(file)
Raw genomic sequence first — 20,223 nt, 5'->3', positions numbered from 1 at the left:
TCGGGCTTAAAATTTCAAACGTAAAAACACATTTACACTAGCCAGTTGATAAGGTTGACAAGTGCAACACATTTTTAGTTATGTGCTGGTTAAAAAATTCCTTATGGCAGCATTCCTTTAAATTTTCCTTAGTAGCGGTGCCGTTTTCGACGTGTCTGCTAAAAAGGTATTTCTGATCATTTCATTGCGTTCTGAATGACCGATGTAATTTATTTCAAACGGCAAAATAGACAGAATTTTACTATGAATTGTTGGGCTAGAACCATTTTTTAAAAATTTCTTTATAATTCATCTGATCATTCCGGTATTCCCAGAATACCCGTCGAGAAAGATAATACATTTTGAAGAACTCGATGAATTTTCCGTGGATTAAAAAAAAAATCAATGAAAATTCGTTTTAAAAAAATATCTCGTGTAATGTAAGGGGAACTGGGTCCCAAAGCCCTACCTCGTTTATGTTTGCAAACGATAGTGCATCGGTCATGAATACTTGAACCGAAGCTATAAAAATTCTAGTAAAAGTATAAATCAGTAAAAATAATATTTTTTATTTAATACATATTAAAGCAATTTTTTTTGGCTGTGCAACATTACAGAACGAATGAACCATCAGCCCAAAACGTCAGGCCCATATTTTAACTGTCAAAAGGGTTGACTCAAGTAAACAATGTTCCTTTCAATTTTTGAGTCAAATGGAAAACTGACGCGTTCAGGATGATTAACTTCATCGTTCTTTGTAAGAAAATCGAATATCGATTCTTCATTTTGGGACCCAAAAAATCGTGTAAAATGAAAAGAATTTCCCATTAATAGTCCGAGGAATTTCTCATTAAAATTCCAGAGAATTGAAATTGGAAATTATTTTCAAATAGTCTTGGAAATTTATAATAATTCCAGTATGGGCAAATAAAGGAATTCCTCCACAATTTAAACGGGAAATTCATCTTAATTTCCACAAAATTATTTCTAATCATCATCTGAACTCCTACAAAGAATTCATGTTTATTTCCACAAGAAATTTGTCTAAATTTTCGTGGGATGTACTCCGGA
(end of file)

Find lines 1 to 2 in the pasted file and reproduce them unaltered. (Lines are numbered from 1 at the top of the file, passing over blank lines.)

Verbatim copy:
Raw genomic sequence first — 20,223 nt, 5'->3', positions numbered from 1 at the left:
TCGGGCTTAAAATTTCAAACGTAAAAACACATTTACACTAGCCAGTTGATAAGGTTGACAAGTGCAACACATTTTTAGTTATGTGCTGGTTAAAAAATTCCTTATGGCAGCATTCCTTTAAATTTTCCTTAGTAGCGGTGCCGTTTTCGACGTGTCTGCTAAAAAGGTATTTCTGATCATTTCATTGCGTTCTGAATGACCGATGTAATTTATTTCAAACGGCAAAATAGACAGAATTTTACTATGAATTGTTGGGCTAGAACCATTTTTTAAAAATTTCTTTATAATTCATCTGATCATTCCGGTATTCCCAGAATACCCGTCGAGAAAGATAATACATTTTGAAGAACTCGATGAATTTTCCGTGGATTAAAAAAAAAATCAATGAAAATTCGTTTTAAAAAAATATCTCGTGTAATGTAAGGGGAACTGGGTCCCAAAGCCCTACCTCGTTTATGTTTGCAAACGATAGTGCATCGGTCATGAATACTTGAACCGAAGCTATAAAAATTCTAGTAAAAGTATAAATCAGTAAAAATAATATTTTTTATTTAATACATATTAAAGCAATTTTTTTTGGCTGTGCAACATTACAGAACGAATGAACCATCAGCCCAAAACGTCAGGCCCATATTTTAACTGTCAAAAGGGTTGACTCAAGTAAACAATGTTCCTTTCAATTTTTGAGTCAAATGGAAAACTGACGCGTTCAGGATGATTAACTTCATCGTTCTTTGTAAGAAAATCGAATATCGATTCTTCATTTTGGGACCCAAAAAATCGTGTAAAATGAAAAGAATTTCCCATTAATAGTCCGAGGAATTTCTCATTAAAATTCCAGAGAATTGAAATTGGAAATTATTTTCAAATAGTCTTGGAAATTTATAATAATTCCAGTATGGGCAAATAAAGGAATTCCTCCACAATTTAAACGGGAAATTCATCTTAATTTCCACAAAATTATTTCTAATCATCATCTGAACTCCTACAAAGAATTCATGTTTATTTCCACAAGAAATTTGTCTAAATTTTCGTGGGATGTACTCCGGA